Obama signs Wall St. bill into law

President Obama on Wednesday signed the Wall Street reform bill, putting another major item on his domestic agenda into law.

Obama, flanked by congressional leaders including House Financial Services Committee Chairman Barney Frank (D-Mass.) and Senate Banking Committee Chairman Chris Dodd (D-Conn.), noted the bill’s supporters had to “overcome the furious lobbying of an array of powerful interest groups and a partisan minority determined to block change.”

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But Obama thanked the Republican lawmakers who voted for the bill, which he said would help prevent another economic collapse and protect consumers. 

“All told, these reforms represent the strongest consumer financial protections in history,” Obama said. “And these protections will be enforced by a new consumer watchdog with just one job: looking out for people — not big banks, not lenders, not investment houses — in the financial system.”

Others attending the ceremony included Vice President Joe BidenJoe BidenReid throws wrench into Clinton vice presidential picks Biden at West Point: Diversity on battlefield an 'incredible asset' Biden pardons West Point cadets punished for minor offenses MORE; Treasury Secretary Timothy Geithner; Speaker Nancy Pelosi (D-Calif.); Senate Majority Leader Harry ReidHarry Reid McConnell sets up vote to begin debate on defense policy bill The Trail 2016: Dems struggle for unity Senate candidate taunts Sanders: Why don't you endorse Alan Grayson? MORE (D-Nev.); Sens. Blanche Lincoln (D-Ark.), Tim JohnsonTim JohnsonHousing groups argue Freddie Mac's loss should spur finance reform On Wall Street, Dem shake-up puts party at crossroads Regulators fret over FOIA reform bill MORE (D-S.D.) and Jack ReedJack ReedReid throws wrench into Clinton vice presidential picks House, Senate at odds on new authority for cyber war unit House defense bill elevates cyber force, defying White House MORE (D-R.I.); House Majority Leader Steny Hoyer (D-Md.); and Reps. Paul Kanjorski (D-Pa.), Collin Peterson (D-Minn.), Maxine Waters (D-Calif.), Mel Watt (D-N.C.), Luis GutierrezLuis GutierrezDems to Obama: 'Stop the deportations' Ten public policy issues that divide Trump and Ryan Ryan meets with Hispanic Caucus to talk Puerto Rico MORE (D-Ill.), Gregory Meeks (D-N.Y.) and Dennis Moore (D-Kan.).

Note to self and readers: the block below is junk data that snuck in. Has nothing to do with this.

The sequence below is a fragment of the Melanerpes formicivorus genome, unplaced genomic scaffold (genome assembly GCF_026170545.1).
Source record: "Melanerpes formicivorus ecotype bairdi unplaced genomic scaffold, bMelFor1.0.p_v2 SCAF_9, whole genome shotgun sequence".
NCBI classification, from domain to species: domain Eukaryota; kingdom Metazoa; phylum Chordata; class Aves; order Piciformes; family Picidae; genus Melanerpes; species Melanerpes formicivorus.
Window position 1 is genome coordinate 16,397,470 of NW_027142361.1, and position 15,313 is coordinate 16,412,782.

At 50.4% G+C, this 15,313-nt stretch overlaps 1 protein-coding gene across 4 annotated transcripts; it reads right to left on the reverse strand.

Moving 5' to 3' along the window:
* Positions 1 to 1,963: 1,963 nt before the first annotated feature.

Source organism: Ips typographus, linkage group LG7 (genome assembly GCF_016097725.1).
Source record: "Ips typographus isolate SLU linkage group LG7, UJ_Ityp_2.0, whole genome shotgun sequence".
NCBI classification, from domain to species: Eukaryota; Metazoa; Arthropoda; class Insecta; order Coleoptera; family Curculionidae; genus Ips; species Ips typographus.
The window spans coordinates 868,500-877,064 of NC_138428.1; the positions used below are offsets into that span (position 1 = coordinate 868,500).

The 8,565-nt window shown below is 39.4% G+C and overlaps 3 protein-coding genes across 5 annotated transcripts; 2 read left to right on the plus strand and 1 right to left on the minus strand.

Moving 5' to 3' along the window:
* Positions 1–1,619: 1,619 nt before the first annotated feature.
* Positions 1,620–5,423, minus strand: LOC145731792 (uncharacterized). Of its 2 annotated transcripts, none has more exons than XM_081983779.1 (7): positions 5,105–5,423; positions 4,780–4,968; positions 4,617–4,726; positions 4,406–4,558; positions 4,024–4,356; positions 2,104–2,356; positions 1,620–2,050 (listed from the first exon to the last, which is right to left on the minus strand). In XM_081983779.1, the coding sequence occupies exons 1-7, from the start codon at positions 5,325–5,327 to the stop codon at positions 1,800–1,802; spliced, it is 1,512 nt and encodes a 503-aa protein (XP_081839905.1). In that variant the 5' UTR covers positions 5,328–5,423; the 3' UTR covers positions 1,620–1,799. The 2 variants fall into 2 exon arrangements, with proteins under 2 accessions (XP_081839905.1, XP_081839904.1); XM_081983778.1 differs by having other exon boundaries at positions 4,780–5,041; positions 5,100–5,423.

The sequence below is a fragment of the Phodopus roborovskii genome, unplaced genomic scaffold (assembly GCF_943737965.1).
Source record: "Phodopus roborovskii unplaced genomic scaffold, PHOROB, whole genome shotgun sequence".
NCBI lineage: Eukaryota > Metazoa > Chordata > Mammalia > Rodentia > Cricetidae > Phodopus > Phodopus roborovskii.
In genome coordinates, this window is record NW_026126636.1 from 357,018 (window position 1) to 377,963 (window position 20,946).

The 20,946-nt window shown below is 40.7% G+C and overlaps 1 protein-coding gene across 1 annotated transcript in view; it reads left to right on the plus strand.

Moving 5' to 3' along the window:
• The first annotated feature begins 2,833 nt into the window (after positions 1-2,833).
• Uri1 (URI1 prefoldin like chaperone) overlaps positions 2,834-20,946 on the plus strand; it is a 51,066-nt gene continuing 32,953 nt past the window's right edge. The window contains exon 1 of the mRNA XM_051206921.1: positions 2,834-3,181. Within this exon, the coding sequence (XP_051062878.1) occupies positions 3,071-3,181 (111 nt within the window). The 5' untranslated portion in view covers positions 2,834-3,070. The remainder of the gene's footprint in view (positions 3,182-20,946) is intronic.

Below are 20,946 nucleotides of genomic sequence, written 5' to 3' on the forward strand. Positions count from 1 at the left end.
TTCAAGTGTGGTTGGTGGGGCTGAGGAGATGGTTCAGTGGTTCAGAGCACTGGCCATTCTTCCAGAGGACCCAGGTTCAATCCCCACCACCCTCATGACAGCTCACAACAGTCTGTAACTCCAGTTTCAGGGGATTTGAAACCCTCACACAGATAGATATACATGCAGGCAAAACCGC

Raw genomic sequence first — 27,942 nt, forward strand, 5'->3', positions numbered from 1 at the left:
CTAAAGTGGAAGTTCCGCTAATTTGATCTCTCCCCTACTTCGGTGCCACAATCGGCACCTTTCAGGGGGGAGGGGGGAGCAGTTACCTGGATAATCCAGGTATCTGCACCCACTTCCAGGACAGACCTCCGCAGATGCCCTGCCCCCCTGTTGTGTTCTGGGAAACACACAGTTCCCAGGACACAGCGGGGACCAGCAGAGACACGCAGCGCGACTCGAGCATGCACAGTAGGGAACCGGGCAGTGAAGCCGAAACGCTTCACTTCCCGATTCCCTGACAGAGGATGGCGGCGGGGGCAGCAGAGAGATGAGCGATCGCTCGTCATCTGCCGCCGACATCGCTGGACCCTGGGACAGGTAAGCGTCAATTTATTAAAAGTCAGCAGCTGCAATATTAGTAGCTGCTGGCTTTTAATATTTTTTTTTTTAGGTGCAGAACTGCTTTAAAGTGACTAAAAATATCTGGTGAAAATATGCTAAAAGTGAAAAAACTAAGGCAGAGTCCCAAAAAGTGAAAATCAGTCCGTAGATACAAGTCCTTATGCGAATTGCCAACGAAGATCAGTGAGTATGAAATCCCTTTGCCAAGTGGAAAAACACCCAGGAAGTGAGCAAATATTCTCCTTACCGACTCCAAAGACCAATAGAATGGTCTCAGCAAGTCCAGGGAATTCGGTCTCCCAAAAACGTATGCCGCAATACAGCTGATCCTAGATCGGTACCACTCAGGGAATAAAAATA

The new law gives Obama and Democrats a victory for the summer work period that they hope will allow members to campaign as tireless advocates for the working class, while at the same time painting Republicans as water-carriers for Wall Street fat cats. 

While the emphasis of Obama’s remarks was on consumer protection, he also pledged that reform “will also rein in the abuse and excess that nearly brought own our financial system.”

“It will finally bring transparency to the kinds of complex, risky transactions that helped trigger the financial crisis” Obama said. “And shareholders will also have a greater say on the pay of CEOs and other executives, so that they can reward success instead of failure.”

Republicans blasted the new law, saying it would kill jobs and do nothing to prevent another financial crisis that they said was caused by Fannie Mae and Freddie Mac.

“While President Obama pats himself on the back today, families and small businesses are bracing for yet another big-government overreach that will make it harder to create new jobs,” said House Minority Leader John BoehnerJohn BoehnerJohn Feehery: GOP: Listen to Reince House GOP budget 'SWAT' team is formed GOP rep to retire, opening 10th Florida seat MORE (R-Ohio).  

“The legislation the president is signing today provides permanent bailouts for his Wall Street allies at the expense of community banks and small businesses around the country, while doing nothing to reform Fannie Mae and Freddie Mac, the government mortgage companies that triggered the financial meltdown by giving too many high-risk loans to people who couldn’t afford them. 

“It’s no wonder that the overwhelming majority of Americans say the president’s plan won’t work.”